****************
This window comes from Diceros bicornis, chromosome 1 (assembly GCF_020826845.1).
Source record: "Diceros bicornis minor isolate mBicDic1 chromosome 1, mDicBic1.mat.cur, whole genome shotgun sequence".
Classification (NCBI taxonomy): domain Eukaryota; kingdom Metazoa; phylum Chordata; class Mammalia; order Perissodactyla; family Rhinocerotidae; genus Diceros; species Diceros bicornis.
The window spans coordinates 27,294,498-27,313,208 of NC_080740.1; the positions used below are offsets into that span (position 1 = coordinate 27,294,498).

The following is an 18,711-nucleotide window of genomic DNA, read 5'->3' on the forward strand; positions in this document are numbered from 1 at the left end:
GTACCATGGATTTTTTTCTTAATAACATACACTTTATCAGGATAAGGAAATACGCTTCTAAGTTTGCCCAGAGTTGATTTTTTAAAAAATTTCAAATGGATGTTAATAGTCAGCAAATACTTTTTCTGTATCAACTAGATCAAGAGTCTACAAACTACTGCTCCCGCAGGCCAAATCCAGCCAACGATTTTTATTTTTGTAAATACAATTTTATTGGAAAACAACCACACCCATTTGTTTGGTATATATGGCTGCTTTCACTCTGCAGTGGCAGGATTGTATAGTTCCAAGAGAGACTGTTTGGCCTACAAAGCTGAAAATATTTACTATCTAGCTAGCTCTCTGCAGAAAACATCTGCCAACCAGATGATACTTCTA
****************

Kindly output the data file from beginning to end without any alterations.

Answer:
This window comes from Diceros bicornis, chromosome 1 (assembly GCF_020826845.1).
Source record: "Diceros bicornis minor isolate mBicDic1 chromosome 1, mDicBic1.mat.cur, whole genome shotgun sequence".
Classification (NCBI taxonomy): domain Eukaryota; kingdom Metazoa; phylum Chordata; class Mammalia; order Perissodactyla; family Rhinocerotidae; genus Diceros; species Diceros bicornis.
The window spans coordinates 27,294,498-27,313,208 of NC_080740.1; the positions used below are offsets into that span (position 1 = coordinate 27,294,498).

The following is an 18,711-nucleotide window of genomic DNA, read 5'->3' on the forward strand; positions in this document are numbered from 1 at the left end:
GTACCATGGATTTTTTTCTTAATAACATACACTTTATCAGGATAAGGAAATACGCTTCTAAGTTTGCCCAGAGTTGATTTTTTAAAAAATTTCAAATGGATGTTAATAGTCAGCAAATACTTTTTCTGTATCAACTAGATCAAGAGTCTACAAACTACTGCTCCCGCAGGCCAAATCCAGCCAACGATTTTTATTTTTGTAAATACAATTTTATTGGAAAACAACCACACCCATTTGTTTGGTATATATGGCTGCTTTCACTCTGCAGTGGCAGGATTGTATAGTTCCAAGAGAGACTGTTTGGCCTACAAAGCTGAAAATATTTACTATCTAGCTAGCTCTCTGCAGAAAACATCTGCCAACCAGATGATACTTCTA